Welcome to Life Images by Jill

Welcome to Life Images by Jill.........Stepping into the light and bringing together the images and stories of our world.
Through my blog I am
seeking to preserve images and memories of the beautiful world in which we live and the people in it. And in many ways it is my journal of everyday life. If you click on the Index you can see my posts under various topic headings.
I am a Freelance Journalist and Photographer based in Bunbury, Western Australia. My published work specialises in Western Australian travel articles and stories about inspiring everyday people. My passion is photography, writing, travel, wildflower and food photography.
Most recently I have been enjoying exploring other art genres, including Eco-printing with Australian leaves onto cloth and paper.
I hope you enjoy scrolling through my blog. To visit other pages, please click on the tabs above, or go to my Blog Archive on the side bar. Please feel free to leave a comment at the bottom of any of my posts. I value your messages and look forward to hearing from you.If you like my work, and would like to buy a print, or commission me for some work, please go to my "contact me" tab.
Thank you for visiting my blog and helping me "step into the light".

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Monday, 28 January 2019

Australia Day - Cooee!!

26 January is Australia Day and Australians gather together all across the country and overseas to celebrate our amazing country. 

I've blogged before about Australia Day, what it represents, and what Australians do on Australia Day, so today I am going to do something a little different - "Cooee!" If you are not Australian you may well ask what is "cooee"? 
It is a loud and shrill call - a long "cooooo" followed by a whippy "ee". Play the video below to hear it.


 If you are Australian you will know that it is a call that carries over long distances to attract attention, find missing people, and which means "where are you" or "I am over here". 

I've heard that sometimes Australians will call it when they are in a big crowd overseas, just to see if they will get a response from another Aussie. I wish I had thought to do this when we were among the thousands of people at the Trevi fountain in Rome last year! It would have been amusing to hear the result. 
If you have been to a cricket match in Australia, you may have heard a 'cooee' called and then picked up and called by others around the stadium.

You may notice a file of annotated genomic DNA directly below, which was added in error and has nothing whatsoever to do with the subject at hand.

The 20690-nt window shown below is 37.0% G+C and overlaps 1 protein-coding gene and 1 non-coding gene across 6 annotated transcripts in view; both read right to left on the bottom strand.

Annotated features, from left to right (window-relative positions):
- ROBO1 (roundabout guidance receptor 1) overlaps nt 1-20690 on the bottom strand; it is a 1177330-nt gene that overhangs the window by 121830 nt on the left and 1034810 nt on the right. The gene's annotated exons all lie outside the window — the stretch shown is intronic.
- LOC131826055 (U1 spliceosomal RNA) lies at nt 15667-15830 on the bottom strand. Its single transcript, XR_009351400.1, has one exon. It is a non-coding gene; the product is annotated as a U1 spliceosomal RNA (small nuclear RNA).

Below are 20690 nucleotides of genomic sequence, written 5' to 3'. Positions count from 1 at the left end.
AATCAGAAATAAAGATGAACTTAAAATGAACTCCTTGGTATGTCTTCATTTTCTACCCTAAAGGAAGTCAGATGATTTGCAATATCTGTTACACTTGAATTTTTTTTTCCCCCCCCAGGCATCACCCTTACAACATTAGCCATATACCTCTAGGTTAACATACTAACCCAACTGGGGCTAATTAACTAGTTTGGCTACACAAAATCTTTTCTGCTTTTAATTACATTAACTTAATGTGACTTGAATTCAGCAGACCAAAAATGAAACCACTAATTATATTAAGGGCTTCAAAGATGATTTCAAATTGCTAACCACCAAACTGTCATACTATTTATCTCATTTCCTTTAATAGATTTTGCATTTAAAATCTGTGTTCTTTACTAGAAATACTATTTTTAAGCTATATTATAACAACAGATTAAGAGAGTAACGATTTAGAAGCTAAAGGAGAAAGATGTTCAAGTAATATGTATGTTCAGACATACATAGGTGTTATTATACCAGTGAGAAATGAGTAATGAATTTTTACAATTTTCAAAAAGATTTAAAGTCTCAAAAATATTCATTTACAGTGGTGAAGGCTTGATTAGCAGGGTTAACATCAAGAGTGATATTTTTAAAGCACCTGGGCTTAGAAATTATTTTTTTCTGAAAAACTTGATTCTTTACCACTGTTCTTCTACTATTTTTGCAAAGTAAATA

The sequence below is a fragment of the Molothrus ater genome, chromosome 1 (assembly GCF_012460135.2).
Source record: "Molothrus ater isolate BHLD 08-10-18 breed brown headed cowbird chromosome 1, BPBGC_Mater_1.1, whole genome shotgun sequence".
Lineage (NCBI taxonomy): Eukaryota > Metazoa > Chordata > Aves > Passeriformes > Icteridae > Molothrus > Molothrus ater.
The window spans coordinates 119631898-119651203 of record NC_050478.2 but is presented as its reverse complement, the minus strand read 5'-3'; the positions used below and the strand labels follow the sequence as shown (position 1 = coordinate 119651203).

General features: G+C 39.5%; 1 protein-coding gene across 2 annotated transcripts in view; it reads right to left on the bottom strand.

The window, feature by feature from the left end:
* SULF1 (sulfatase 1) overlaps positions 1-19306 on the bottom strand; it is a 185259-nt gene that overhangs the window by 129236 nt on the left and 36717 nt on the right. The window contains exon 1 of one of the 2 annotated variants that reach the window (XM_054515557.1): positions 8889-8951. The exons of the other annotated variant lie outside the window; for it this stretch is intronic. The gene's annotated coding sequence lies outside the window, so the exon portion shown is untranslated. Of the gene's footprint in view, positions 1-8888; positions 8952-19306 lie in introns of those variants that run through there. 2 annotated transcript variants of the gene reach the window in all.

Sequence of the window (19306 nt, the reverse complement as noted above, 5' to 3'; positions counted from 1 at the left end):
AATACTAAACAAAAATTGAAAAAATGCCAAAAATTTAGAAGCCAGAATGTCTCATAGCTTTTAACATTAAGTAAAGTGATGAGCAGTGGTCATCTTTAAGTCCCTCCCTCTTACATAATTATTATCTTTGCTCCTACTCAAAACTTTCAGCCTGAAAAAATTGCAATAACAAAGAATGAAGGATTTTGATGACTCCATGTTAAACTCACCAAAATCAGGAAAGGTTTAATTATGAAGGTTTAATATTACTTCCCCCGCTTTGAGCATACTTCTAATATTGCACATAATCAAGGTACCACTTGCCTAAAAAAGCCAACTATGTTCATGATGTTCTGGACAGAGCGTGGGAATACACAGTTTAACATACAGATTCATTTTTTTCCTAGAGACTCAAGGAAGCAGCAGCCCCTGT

Cooee, the iconic call of the Australian bush, has its origins from the Australian Aboriginal - Originally a call used by an Aboriginal person to communicate with someone at a distance, the word comes from the Dharug Aboriginal language of the original inhabitants of the Sydney area, from the word gawi or guwi meaning 'come here'. Cooee is recorded from the early years of European settlement in Sydney.

Later adopted by settlers and now widely used as a signal, especially in the bush; it is often found in the phrase "within cooee" meaning 'within earshot' within reach, near'.

from: Meanings and origins of Australian words and idioms

The expression "within cooee" has developed within Australian English as slang for "within a manageable distance". It is also used in the negative sense i.e. "you're not even within cooee", meaning not close to or, a long way off. Another example would be: "They realised they were lost and there was no-one within cooee". 

The word cooee has become a name of many organisations, places and even events.

·         Many recruiting posters in Australia during World War 1 used "Coo-ee". A number of songs and poems were written at the time and a competition to select the best of these was held.  The poster below depicts an Australian solider in the Dardanelles using the "Coo-ee" to summon reinforcements from Australia in 1915.

Australian World War 1 recruitment poster
Perhaps the most historic event was the Cooee March during the First World War. 


In 1915 recruiting committees were formed in nearly every town throughout Australia. In the central west of New South Wales a movement began which became known as the 'Gilgandra March'. Under the leadership of W.T. ('Captain Bill') Hitchen, 20 or so men who had determined to enlist started off to march to Sydney. Gathering other recruits along the way, they numbered about 300 by the time they reached Sydney. This was known as the Coo-ee March.

 The monument you see above, designed by Brett Garling, was unveiled in Gilgrandra on Anzac Day 25 April 2015

Their example was soon followed by other marches from around New South Wales and Queensland.

My thanks to the following References:

Thank you so much for stopping by.  I hope you have enjoyed my post today. Have you ever heard a "coo-ee"? Have you used it? Perhaps you would like to tell us about it in your comments.  I value your comments and look forward to hearing from you. I will try to visit your blogs in return. Have a wonderful week.  

You might also like:
Celebrating Australia Day and Waltzing Matilda 

I am linking up to the link-ups below. Please click on the links to see fabulous contributions from around the world - virtual touring at its best!
         All Seasons
         MosaicMonday at Letting Go of the Bay Leaf
        Our World Tuesday
        Pictorial Tuesday 
        ThroughMy Lens 

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